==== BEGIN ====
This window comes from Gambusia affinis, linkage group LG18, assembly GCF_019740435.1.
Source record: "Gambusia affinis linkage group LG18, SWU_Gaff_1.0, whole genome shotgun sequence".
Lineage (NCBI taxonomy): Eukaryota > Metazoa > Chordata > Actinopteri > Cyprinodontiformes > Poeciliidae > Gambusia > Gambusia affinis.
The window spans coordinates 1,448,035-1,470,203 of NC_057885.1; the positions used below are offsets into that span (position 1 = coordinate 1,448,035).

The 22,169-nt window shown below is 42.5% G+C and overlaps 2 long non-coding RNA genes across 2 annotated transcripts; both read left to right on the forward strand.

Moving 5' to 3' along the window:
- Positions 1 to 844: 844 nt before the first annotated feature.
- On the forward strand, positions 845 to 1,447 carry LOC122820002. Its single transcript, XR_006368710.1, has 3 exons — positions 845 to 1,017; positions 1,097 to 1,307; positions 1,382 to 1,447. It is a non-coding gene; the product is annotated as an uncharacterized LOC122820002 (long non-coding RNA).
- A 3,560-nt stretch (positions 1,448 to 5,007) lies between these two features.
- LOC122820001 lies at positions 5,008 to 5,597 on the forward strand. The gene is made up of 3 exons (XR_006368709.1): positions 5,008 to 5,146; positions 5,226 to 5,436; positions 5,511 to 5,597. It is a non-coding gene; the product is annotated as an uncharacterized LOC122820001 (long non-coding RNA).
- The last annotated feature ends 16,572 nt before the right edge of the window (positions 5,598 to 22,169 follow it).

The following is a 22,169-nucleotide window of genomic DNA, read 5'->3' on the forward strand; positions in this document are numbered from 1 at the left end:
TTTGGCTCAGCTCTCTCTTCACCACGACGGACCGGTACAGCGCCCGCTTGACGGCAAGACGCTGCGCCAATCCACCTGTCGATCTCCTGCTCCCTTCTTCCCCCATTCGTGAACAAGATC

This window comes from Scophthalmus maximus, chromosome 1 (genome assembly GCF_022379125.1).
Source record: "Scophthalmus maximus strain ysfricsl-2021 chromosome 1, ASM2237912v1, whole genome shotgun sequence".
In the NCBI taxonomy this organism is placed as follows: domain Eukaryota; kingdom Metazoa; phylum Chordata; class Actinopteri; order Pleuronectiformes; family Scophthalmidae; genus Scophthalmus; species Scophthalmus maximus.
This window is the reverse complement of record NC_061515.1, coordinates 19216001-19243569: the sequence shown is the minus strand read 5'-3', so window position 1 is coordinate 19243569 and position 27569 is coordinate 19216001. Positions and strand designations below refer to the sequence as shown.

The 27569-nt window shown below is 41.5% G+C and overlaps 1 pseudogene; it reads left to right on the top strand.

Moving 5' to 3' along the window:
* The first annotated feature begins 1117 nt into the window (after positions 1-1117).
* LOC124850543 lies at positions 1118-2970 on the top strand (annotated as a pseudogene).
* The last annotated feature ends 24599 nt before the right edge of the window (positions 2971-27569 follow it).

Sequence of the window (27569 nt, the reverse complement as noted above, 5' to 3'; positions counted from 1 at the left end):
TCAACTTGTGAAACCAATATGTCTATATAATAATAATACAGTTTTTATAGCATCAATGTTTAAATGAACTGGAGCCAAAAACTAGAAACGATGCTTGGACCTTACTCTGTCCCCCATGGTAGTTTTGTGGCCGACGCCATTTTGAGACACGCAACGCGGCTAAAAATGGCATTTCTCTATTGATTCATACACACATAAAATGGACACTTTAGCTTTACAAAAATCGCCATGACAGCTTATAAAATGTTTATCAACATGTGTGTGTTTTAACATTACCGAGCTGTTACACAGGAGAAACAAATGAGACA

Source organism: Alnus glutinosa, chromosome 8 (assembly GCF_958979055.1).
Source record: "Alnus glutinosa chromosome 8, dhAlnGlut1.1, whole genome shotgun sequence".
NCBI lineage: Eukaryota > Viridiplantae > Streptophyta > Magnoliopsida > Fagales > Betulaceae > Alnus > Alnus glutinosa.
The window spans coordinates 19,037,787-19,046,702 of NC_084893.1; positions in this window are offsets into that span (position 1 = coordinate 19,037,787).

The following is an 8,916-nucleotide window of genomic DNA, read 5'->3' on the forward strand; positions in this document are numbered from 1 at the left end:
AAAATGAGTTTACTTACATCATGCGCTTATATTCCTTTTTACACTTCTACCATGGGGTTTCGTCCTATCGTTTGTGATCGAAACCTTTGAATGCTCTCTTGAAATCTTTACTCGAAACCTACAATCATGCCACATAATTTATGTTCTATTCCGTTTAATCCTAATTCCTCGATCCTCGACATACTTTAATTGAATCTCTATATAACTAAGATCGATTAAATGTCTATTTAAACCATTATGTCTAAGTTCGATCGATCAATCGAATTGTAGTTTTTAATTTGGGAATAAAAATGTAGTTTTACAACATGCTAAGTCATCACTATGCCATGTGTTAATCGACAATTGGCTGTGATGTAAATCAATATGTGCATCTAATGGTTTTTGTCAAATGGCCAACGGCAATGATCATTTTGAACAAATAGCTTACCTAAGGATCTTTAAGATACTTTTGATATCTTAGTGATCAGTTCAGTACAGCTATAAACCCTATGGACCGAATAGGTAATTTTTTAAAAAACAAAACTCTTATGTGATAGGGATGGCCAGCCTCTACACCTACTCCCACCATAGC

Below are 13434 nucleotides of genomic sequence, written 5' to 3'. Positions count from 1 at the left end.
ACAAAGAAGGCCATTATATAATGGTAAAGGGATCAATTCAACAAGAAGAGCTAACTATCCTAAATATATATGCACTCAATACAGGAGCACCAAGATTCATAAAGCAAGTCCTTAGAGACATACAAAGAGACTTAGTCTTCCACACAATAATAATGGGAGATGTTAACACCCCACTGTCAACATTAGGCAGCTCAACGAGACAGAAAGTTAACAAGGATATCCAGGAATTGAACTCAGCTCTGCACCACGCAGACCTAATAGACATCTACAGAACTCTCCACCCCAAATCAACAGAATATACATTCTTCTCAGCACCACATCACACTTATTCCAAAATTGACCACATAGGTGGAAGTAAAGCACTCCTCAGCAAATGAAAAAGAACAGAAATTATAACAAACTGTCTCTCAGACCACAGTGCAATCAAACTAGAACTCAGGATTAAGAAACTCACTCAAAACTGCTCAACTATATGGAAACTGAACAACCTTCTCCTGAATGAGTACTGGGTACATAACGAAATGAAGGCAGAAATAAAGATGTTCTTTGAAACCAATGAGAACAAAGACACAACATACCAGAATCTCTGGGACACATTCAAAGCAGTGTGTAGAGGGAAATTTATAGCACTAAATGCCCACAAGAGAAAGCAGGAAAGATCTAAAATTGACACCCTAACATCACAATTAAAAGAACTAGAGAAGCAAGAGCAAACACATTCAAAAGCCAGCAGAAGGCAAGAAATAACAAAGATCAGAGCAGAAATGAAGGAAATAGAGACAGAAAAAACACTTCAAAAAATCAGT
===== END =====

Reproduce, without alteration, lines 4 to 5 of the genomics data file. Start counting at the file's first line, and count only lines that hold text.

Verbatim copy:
The window spans coordinates 1,448,035-1,470,203 of NC_057885.1; the positions used below are offsets into that span (position 1 = coordinate 1,448,035).

The 22,169-nt window shown below is 42.5% G+C and overlaps 2 long non-coding RNA genes across 2 annotated transcripts; both read left to right on the forward strand.